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Brexiters shouldn’t toast Trump just yet

by Alan Wheatley | 11.11.2016

Brexiters can’t believe their luck. In Donald Trump they now have a like-minded populist-nativist in the White House who they think will help the UK cut a better deal with the EU and put us at the front of the queue for a free trade pact. The president-elect even called Theresa May before Angela Merkel! Oh joy.

“I’ll help you ditch the EU” was Friday’s headline in The Express. Why not crown the revival of the special relationship by sending UKIP leader Nigel Farage to Washington as our ambassador, the Telegraph mused?

Before Brexiters crack open the English sparkling wine, they need to explain how some of Trump’s key election promises serve the UK’s interests. Here are four.

Trade. Trump has risen to power in good part by blaming free trade for the loss of millions of manufacturing jobs. He has called the 1994 North American Free Trade Agreement with Mexico and Canada the worst trade deal the US has ever signed. He has promised to slap 45% tariffs on imports from China and threatened to walk out of the World Trade Organisation. It could be campaign bluster, but it could also herald a new era of protectionism reminiscent of the 1930s. If trade barriers go up around the world and globalisation is in retreat, how does that help the UK to prise open new markets to make up for the loss of membership of the single market?

Iran. A signature achievement of President Obama’s term of office was the international agreement to lift most sanctions on Iran in return for Tehran’s suspending its programme to develop nuclear weapons. Trump has called the pact the worst deal ever negotiated and vowed to tear it up. If he means what he says, Iran is likely to resume work on a nuclear bomb, which could lead to a new war in the Middle East. How many more economic migrants and refugees would then head for Europe? How would Britain’s security be enhanced?

Nato. Trump has accused the alliance of freeriding on America’s huge military spending and mused that it might not honour its treaty obligation to come to the collective defence of a Nato member. You might have thought that this open invitation to Vladimir Putin to flex Russia’s muscles in eastern Europe would ring alarm bells, especially after his annexation of Crimea. On the contrary. Crispin Blunt, the Conservative MP who chairs the House of Commons Foreign Affairs Committee, argues that Europe will be forced instead to turn to the UK to deter Russia, strengthening our hand in Brexit talks with the EU. Leaving that wishful thinking to one side, how would the UK be a safer, more secure country if Trump turns his back on Nato?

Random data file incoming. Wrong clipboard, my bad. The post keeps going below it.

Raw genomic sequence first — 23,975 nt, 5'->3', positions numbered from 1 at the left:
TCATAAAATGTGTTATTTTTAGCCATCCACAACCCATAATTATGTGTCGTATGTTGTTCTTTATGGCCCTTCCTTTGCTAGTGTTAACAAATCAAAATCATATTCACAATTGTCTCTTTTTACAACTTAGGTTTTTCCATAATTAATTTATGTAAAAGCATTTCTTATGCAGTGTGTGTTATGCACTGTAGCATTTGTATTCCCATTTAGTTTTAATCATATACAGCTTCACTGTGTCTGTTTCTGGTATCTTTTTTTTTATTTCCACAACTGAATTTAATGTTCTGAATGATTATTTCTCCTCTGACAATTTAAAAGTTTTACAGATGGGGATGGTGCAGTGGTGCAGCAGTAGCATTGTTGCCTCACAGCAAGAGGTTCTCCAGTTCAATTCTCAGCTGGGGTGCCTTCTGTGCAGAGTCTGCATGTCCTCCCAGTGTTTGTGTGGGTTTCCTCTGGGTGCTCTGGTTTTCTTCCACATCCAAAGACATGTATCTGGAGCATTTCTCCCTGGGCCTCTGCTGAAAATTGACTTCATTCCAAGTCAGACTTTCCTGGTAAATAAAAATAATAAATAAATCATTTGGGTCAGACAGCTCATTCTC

Climate change. Trump has called global warming a hoax perpetrated by China. If so, it failed to fool world governments, which have ratified in record time last December’s Paris agreement to limit the rise in global temperature to less than 2 degrees centigrade. Trump cannot cancel the Paris deal but he can block measures to implement the plan in the US. “If Trump steps back from that, it makes it much less likely that the world will ever meet that target, and essentially ensures we will head into the danger zone,” Professor Michael Oppenheimer of Princeton University, a member of the Intergovernmental Panel on Climate Change, told the New York Times. How would the prospect of rising sea waters and ever more droughts and floods, to say nothing of the eventual threat to the planet itself, serve British interests?

It would be as foolish to assume that Trump will carry out all his campaign pledges as it was to dismiss his chances of beating Hillary Clinton. But Brexiters should be careful what they wish for. There is every chance they will marry in haste and repent at leisure.

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Edited by Jane Macartney